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Friday, 15 July 2016

Seven Charts With Economic And Monetary Message

7 Economic And Monetary Charts That Make You Go Hmm...



U.S. stock markets are hitting new highs. One could argue that stocks, at least in the U.S., are climbing a wall of worry, which probably makes sense. But arguing that there is anything to worry about does not make any sense at all.
Behind the scenes, we see too many indicators flashing red, and prudent investors should not ignore those data points.
In this article, we present 7 charts which reflect the concerning state of economic, financial and monetary conditions. Chart courtesy: Saxo Bank.
The Financial Stress Index by the Federal Reserve Bank of Cleveland is an indicator of financial stability. The index is composed by credit indicators, forex and equity data, as well as interbanking spreads and rates. This indicator is in a strong uptrend, testing its 2011 highs, and moving towards  2008 crash levels. Note how this indicator peaked way before the stock market crash in 2008/9.

The complexities of options are not well understood by most of the retail trading world. Nevertheless, they’re highly attractive because of their limited downside, unlimited upside, and embedded leverage. Who hasn’t thought about buying that call option on the hot biotech stock that returns 1000%? Or the way out-of-the money put on the SPY that triples a trading account in a nasty crash? We all visualize that outcome and crave it.


At these prices, you didn’t need gold prices to climb to make money. All you would need is for the selling to stop. And then the natural demand from smart money investors, who sniff out these panic situations to make massive amounts of money fast, would drive prices up. That’s the scenario I laid out.

Helicopter money is basically unlimited global liquidity intended to head off a liquidity crunch and keep the game going as long as possible—this is the next and ultimate stage in the fiat endgame. The starting point for this is Japan, but it will quickly become global, and legal constraints can simply be brushed aside—if laws prohibit it, they can be changed.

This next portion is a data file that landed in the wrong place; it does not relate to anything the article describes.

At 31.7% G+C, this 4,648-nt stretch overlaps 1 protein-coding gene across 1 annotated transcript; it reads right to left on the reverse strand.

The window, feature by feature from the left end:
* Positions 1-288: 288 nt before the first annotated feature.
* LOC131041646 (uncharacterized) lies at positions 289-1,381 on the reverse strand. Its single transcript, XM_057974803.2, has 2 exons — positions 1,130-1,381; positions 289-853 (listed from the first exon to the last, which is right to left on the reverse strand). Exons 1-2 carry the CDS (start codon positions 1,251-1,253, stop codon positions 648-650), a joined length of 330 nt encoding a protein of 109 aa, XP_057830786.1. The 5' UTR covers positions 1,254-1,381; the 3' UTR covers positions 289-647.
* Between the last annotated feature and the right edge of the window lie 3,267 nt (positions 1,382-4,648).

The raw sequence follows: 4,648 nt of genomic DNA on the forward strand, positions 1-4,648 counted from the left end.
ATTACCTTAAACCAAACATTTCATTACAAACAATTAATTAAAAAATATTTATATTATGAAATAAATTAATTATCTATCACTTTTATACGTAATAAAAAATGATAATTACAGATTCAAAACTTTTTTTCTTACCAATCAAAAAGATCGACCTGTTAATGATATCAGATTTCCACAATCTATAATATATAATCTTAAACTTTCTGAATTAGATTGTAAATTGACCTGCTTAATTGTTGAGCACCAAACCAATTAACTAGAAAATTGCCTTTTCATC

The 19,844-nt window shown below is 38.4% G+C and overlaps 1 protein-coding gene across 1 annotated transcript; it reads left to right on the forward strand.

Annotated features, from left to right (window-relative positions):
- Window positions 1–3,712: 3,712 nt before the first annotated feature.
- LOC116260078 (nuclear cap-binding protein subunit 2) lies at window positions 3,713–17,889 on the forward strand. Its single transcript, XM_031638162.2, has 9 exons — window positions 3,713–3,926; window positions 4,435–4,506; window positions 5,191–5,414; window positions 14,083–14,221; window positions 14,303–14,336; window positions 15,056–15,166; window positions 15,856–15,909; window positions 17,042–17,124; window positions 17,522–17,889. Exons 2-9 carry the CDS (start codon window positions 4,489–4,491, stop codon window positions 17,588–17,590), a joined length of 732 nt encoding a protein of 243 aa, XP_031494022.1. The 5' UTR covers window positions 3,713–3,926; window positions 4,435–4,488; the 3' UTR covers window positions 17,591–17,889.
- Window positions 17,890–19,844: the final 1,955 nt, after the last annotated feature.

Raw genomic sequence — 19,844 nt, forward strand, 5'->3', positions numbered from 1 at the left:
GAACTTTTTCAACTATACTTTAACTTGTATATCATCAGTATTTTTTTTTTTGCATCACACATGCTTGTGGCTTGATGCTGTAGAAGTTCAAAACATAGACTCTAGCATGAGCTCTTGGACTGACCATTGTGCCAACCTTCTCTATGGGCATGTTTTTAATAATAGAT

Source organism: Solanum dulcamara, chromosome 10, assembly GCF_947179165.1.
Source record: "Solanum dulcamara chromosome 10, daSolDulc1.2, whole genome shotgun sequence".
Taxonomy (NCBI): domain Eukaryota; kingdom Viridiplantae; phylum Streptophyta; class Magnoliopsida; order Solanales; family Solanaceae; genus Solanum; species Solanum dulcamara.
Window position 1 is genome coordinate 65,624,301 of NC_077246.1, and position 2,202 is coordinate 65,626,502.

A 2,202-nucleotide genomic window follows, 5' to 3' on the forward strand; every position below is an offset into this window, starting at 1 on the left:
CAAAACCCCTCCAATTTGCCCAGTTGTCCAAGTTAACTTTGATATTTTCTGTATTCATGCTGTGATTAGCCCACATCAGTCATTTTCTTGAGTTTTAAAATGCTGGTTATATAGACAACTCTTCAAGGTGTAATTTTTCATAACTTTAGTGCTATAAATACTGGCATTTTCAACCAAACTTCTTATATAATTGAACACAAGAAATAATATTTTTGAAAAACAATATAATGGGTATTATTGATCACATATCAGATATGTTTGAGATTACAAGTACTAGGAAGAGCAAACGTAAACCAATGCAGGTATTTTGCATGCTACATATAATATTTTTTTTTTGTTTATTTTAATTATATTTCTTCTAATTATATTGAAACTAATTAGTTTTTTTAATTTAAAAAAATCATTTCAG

We have been caught flat footed by this rally, and the best course of action is thought to be to unload any broad market short positions.


China GDP grows 6.7% in second quarter on boost from property  


China’s economy grew 6.7 per cent in the second quarter, unchanged from the previous three-month period, as a buoyant property market and government stimulus boosted demand for factory output. The latest quarterly real growth figure is slightly ahead of the 6.6 per cent pace that economists expected, according to a Reuters poll. China’s legislature approved a full-year growth target of 6.5 to 7 per cent for 2016. China’s economy grew 6.9 per cent in 2015.   Yet downward pressure on the economy remains significant. Fixed-asset investment — which includes both infrastructure and manufacturing investment — grew at 9 per cent, its slowest pace since 2000 in the first six months and down from 9.6 per cent in the year to May.  “Growth has stabilised, and we also see that the structure is improving. Investment growth is coming down, which is a correction for the over-investment of the past seven years,” said Zhu Haibin, chief China economist at JPMorgan in Hong Kong. “But investment growth is much stronger in new sectors such as high tech and infrastructure. In the overcapacity sectors like steel and coal mining, we see negative growth.”
 ft.com 

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